Sony has said that the cost of the PlayStation Network hack - currently expected to be $170 million for this financial year - won't have an impact on hardware or software development budgets in the PlayStation business.
The bill comes at a time when Sony's PlayStation division had reported a profit of $435 million for the last financial year, off the back of falling hardware costs and better games sales - although the entire Sony Corporation suffered a $3.14 billion loss.
"It's a cost for which we'll have to make provisions and that I think we, ironically, were also at the same time talking about very, very strong profitability for our division overall," European president Andrew House told GamesIndustry.biz last week at E3.
There's a very good and sensible reason why we haven't clarified exact timing in regions and geographies - we were significantly impacted by the events of March 11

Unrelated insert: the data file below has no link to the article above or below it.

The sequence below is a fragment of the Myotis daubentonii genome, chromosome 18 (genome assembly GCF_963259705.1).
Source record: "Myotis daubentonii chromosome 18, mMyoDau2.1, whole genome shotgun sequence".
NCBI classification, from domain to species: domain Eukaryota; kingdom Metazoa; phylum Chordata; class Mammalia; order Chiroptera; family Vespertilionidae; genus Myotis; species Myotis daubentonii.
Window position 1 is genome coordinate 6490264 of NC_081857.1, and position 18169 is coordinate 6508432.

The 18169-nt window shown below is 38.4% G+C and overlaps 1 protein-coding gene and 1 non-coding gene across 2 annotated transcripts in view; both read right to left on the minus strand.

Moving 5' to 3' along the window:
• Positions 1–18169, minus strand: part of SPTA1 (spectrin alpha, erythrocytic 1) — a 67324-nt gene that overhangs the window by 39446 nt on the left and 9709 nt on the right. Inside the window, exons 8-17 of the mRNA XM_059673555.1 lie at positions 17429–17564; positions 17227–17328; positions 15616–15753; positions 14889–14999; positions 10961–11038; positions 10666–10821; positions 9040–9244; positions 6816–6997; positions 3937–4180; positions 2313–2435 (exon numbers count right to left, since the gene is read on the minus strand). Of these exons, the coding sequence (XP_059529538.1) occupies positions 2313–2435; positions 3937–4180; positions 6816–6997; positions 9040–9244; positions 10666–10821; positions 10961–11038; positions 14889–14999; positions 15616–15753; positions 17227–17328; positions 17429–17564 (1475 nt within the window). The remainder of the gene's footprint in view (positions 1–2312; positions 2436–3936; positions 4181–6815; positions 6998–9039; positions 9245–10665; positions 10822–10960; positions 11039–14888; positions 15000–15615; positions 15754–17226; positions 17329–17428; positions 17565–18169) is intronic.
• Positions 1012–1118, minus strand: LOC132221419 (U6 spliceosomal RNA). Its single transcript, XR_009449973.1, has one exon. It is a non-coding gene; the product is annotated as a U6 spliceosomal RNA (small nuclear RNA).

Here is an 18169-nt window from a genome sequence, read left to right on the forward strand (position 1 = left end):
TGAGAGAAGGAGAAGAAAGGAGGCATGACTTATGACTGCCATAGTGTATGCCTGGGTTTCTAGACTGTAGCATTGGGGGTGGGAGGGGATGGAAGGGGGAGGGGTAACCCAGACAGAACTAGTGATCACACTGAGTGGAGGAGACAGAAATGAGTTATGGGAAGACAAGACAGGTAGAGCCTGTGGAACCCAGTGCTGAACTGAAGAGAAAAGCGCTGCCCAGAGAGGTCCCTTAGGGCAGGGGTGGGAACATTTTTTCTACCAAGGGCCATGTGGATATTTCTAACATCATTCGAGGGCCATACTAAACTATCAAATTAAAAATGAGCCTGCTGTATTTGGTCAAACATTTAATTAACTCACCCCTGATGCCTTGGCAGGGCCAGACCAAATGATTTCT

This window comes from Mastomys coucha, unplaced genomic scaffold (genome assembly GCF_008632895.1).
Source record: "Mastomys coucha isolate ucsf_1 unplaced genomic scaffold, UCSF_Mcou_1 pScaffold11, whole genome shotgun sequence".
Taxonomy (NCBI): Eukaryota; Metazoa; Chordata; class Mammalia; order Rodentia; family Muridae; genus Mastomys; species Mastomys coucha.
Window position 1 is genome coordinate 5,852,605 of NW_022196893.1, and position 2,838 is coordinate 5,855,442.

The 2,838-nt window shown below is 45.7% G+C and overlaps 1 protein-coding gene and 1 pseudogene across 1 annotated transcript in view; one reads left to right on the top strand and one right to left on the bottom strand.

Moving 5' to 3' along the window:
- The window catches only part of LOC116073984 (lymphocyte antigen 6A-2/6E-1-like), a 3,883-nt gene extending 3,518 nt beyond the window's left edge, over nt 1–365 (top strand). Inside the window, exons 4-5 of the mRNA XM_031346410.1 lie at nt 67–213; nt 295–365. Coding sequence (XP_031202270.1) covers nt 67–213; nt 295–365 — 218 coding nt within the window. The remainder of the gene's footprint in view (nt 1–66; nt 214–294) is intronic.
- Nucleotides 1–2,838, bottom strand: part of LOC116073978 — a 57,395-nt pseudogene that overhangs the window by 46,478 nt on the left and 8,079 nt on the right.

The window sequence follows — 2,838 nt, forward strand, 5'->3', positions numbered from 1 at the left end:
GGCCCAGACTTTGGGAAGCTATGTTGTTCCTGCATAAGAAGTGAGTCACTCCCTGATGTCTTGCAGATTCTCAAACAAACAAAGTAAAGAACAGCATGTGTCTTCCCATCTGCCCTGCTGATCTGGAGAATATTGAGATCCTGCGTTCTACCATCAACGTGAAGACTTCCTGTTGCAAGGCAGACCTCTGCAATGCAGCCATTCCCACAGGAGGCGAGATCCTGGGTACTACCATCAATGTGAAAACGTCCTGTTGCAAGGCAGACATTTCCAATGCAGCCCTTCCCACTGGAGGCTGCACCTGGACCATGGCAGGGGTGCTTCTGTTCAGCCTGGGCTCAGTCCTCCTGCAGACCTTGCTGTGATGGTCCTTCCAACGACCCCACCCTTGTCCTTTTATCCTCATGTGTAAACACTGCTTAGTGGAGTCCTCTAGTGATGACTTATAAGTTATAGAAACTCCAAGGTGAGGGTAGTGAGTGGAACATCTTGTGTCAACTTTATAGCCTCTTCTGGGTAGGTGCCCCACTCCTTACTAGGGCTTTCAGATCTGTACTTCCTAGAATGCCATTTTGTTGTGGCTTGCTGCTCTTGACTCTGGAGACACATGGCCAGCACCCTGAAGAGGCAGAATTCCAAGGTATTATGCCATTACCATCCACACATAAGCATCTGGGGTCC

"I'm hoping that profitability will allow us to just sustain our business at the operational level in much the same way as we would have done without any of this happening."
The PSN hack isn't the only disaster to affect Sony this year. The Japanese earthquake and tsunami in March had a devastating effect on manufacturing, and it's this disruption that has left the PlayStation division unable to define a solid release date in any regions for the new PlayStation Vita handheld.
"There's a very good and sensible reason why we haven't clarified exact timing in regions and geographies - we were significantly impacted by the events of March 11 in Japan," said House.
"We've undertaken, across Sony but also SCEE, a significant assessment of impact on our supply chain and what we think the long or medium term impact is going to be. Once we've completed that assessment and have a full understanding of what our supply chain looks like then we'll be in a position to be more specific about launch in specific regions."
The full interview with Andrew House, where he also discusses pricing strategies for PS Vita, the newly announced 3D display and software bundle and catering to the hardcore, can be read here.